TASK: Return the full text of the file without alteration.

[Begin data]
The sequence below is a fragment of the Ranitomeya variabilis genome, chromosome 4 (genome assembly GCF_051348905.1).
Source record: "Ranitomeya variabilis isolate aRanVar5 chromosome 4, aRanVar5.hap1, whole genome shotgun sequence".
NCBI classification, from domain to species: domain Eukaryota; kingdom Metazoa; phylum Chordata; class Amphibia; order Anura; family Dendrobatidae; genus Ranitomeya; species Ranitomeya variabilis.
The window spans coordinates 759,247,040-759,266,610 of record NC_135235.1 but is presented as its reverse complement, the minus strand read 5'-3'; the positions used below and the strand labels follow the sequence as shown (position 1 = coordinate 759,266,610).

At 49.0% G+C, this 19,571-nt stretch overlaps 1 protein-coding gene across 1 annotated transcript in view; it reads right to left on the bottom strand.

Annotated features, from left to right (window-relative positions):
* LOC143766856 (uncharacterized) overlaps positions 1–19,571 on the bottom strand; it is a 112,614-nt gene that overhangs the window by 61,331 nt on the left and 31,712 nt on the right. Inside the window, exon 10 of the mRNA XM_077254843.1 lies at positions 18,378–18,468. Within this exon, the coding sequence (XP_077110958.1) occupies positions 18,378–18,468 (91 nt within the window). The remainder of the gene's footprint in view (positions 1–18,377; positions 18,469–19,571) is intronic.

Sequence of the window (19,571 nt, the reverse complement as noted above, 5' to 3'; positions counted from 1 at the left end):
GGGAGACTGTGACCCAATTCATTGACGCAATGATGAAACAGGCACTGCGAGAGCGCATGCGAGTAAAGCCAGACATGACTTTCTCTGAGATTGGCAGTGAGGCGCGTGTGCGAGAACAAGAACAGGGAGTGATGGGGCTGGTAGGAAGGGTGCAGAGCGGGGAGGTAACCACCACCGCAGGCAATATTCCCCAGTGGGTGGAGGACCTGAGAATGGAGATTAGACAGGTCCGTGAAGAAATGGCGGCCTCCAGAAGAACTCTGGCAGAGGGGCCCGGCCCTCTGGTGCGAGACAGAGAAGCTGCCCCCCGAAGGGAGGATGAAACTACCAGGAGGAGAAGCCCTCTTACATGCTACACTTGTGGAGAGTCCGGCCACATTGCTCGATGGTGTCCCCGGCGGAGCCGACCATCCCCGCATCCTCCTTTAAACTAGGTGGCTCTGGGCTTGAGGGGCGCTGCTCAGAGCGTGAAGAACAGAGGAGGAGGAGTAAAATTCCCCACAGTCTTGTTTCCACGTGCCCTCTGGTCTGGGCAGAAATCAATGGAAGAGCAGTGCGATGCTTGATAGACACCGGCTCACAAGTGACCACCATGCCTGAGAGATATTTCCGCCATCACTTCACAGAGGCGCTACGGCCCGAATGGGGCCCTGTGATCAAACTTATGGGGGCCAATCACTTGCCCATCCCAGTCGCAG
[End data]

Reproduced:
The sequence below is a fragment of the Ranitomeya variabilis genome, chromosome 4 (genome assembly GCF_051348905.1).
Source record: "Ranitomeya variabilis isolate aRanVar5 chromosome 4, aRanVar5.hap1, whole genome shotgun sequence".
NCBI classification, from domain to species: domain Eukaryota; kingdom Metazoa; phylum Chordata; class Amphibia; order Anura; family Dendrobatidae; genus Ranitomeya; species Ranitomeya variabilis.
The window spans coordinates 759,247,040-759,266,610 of record NC_135235.1 but is presented as its reverse complement, the minus strand read 5'-3'; the positions used below and the strand labels follow the sequence as shown (position 1 = coordinate 759,266,610).

At 49.0% G+C, this 19,571-nt stretch overlaps 1 protein-coding gene across 1 annotated transcript in view; it reads right to left on the bottom strand.

Annotated features, from left to right (window-relative positions):
* LOC143766856 (uncharacterized) overlaps positions 1–19,571 on the bottom strand; it is a 112,614-nt gene that overhangs the window by 61,331 nt on the left and 31,712 nt on the right. Inside the window, exon 10 of the mRNA XM_077254843.1 lies at positions 18,378–18,468. Within this exon, the coding sequence (XP_077110958.1) occupies positions 18,378–18,468 (91 nt within the window). The remainder of the gene's footprint in view (positions 1–18,377; positions 18,469–19,571) is intronic.

Sequence of the window (19,571 nt, the reverse complement as noted above, 5' to 3'; positions counted from 1 at the left end):
GGGAGACTGTGACCCAATTCATTGACGCAATGATGAAACAGGCACTGCGAGAGCGCATGCGAGTAAAGCCAGACATGACTTTCTCTGAGATTGGCAGTGAGGCGCGTGTGCGAGAACAAGAACAGGGAGTGATGGGGCTGGTAGGAAGGGTGCAGAGCGGGGAGGTAACCACCACCGCAGGCAATATTCCCCAGTGGGTGGAGGACCTGAGAATGGAGATTAGACAGGTCCGTGAAGAAATGGCGGCCTCCAGAAGAACTCTGGCAGAGGGGCCCGGCCCTCTGGTGCGAGACAGAGAAGCTGCCCCCCGAAGGGAGGATGAAACTACCAGGAGGAGAAGCCCTCTTACATGCTACACTTGTGGAGAGTCCGGCCACATTGCTCGATGGTGTCCCCGGCGGAGCCGACCATCCCCGCATCCTCCTTTAAACTAGGTGGCTCTGGGCTTGAGGGGCGCTGCTCAGAGCGTGAAGAACAGAGGAGGAGGAGTAAAATTCCCCACAGTCTTGTTTCCACGTGCCCTCTGGTCTGGGCAGAAATCAATGGAAGAGCAGTGCGATGCTTGATAGACACCGGCTCACAAGTGACCACCATGCCTGAGAGATATTTCCGCCATCACTTCACAGAGGCGCTACGGCCCGAATGGGGCCCTGTGATCAAACTTATGGGGGCCAATCACTTGCCCATCCCAGTCGCAG